Thursday, July 21, 2011

Flick of The Day: Source Code

British director Duncan Jones created a sleeper hit with his 2009 low budget sci-fi flick Moon with a stand out performance from Sam Rockwell. It successfully played with perceptions of reality to create a modern take on the perils of artificial intelligence. He is in similar territory with his latest film though on a much more Hollywood style budget. Today's flick of the day is Source Code.
Jake Gyllenhaal is a US Army Captain who takes part in a military experiment. In the aftermath of a train bombing in downtown Chicago which kills hundreds, he is given the ability to experience the last 8 minutes of the train journey through the eyes of a dead passenger. In an effort to solve the crime, he must experience those final 8 minutes numerous times, each time adding more clues to the final mystery. Of course this is not the whole story as we are repeatedly led to question the reality of what we are seeing and indeed the inherent possibilities. Gyllenhaal's only contact with the real world is an Air Force Captain named Goodwin played by Vera Farmiga. As time ticks, he must solve the crime before the bomber strikes again and find the truth about why he himself has been selected for this mission.
Jake Gyllenhaal has built a career on bringing a quirky intensity to his roles and having a keen eye for an interesting project. In a relatively short career he has taken on roles as disparate as Donnie Darko, Brokeback Mountain and Zodiac, showing a great range of talent. He is then perfect of the kind of film which this is. To enjoy you really have to sit back and suspend your disbelief for a moment. After all, this is the kind of film where characters utter lines like the below with a straight face.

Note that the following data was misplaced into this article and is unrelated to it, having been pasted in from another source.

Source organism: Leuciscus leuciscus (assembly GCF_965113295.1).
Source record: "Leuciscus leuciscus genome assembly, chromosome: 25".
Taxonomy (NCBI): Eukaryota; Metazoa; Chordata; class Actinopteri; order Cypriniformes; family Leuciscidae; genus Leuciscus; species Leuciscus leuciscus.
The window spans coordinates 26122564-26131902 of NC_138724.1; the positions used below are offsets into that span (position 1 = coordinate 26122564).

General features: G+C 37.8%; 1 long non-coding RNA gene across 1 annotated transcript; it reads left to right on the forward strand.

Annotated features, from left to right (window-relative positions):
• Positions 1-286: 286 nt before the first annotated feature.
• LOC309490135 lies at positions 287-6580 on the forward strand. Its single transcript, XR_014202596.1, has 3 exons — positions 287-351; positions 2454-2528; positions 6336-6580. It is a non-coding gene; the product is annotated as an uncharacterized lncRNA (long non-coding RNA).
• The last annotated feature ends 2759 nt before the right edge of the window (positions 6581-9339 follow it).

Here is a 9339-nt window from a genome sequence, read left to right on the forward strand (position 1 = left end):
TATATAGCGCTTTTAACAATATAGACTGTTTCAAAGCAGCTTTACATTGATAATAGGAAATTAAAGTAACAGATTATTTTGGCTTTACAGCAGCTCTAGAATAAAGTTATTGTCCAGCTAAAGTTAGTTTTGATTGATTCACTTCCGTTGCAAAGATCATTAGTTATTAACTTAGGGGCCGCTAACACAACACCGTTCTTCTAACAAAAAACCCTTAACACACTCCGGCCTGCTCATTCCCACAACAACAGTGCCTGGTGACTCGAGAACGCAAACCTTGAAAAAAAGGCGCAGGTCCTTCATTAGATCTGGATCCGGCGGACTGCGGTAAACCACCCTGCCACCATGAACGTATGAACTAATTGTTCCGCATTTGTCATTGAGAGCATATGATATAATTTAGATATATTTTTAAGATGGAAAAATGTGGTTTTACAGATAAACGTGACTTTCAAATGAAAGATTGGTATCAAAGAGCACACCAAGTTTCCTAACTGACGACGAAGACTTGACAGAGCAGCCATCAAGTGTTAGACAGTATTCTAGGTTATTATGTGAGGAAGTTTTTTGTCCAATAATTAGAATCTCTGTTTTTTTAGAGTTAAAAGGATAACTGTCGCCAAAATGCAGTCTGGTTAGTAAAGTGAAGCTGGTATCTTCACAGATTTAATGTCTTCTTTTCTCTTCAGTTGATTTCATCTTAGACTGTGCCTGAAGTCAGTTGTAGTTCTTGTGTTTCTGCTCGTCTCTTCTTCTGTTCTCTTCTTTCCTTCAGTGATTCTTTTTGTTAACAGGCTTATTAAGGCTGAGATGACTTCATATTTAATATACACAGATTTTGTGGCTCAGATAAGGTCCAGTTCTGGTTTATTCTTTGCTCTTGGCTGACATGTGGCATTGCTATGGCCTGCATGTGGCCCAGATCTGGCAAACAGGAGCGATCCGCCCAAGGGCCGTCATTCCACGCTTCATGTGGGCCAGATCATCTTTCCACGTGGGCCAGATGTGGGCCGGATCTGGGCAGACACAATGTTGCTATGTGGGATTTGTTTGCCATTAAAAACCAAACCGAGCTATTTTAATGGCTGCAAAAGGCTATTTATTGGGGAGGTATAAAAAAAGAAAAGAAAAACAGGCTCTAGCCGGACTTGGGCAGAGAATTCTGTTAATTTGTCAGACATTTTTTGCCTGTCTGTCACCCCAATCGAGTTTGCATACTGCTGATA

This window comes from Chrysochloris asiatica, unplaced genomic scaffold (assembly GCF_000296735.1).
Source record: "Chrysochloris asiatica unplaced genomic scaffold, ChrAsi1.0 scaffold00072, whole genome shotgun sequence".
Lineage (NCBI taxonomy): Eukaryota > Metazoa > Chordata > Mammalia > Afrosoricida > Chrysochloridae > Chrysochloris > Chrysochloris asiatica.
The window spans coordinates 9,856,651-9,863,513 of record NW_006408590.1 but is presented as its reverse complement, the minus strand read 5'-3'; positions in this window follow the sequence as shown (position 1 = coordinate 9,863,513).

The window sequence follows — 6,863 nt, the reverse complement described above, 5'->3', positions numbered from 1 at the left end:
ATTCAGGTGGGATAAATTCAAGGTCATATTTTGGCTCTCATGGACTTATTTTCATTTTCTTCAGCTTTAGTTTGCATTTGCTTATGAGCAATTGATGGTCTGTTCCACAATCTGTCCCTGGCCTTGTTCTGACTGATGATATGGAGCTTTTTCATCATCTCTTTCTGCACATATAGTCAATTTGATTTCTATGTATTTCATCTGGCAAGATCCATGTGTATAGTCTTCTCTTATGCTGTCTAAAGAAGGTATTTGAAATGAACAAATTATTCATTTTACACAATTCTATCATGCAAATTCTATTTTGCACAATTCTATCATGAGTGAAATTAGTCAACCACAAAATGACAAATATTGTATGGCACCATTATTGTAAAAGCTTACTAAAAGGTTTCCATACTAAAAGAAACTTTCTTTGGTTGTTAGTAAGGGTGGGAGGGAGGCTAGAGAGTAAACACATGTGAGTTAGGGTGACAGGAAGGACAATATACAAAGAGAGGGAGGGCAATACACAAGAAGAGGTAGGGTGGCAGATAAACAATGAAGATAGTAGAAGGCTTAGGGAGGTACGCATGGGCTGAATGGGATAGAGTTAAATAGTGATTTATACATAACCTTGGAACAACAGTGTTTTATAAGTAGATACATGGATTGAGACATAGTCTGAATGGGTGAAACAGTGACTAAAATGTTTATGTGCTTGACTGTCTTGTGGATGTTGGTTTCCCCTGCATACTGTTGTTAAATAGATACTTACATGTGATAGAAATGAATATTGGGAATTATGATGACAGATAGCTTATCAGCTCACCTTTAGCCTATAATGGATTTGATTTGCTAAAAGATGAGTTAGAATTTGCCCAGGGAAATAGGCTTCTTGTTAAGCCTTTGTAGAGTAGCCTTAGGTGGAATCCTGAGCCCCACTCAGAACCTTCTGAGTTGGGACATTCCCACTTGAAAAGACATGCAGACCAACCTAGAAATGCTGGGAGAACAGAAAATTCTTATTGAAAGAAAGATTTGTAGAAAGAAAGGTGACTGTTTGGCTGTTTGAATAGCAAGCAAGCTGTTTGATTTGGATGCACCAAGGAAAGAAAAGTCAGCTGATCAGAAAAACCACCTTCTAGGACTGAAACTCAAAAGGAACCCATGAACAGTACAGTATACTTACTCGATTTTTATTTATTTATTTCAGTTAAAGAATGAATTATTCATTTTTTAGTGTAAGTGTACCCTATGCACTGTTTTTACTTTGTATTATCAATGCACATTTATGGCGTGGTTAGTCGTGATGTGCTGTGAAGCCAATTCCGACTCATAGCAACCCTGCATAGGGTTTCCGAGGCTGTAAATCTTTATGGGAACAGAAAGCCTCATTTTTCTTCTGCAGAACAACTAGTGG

"This is not time travel. This is time re-assignment."

That said, It is not my intention to denigrate the film for it is very entertaining at times and delivers an ending which is both pitch perfect and very smart in its own way.
Th real strong point of the film is that by keeping the viewer in the dark for so long as to the true intentions of the plot, that it allows them to create their own idea of what is happening and thus retains interest until the final reveal. This of course an old film making trick but it is used to good effect. What better way to keep a mystery engaging then to leave people to draw their own conclusions till the critical point.
All in all, this is a worthwhile piece of work and a cut above the standard multiplex fare. It requires you think along the lines of Christopher Nolan's recent Inception and anything that improves  the standard of Hollywood action pictures above the thrashy likes of Michael Bay and his oeuvre deserves praise. While not a classic, it is an entertaining picture and worth a look.


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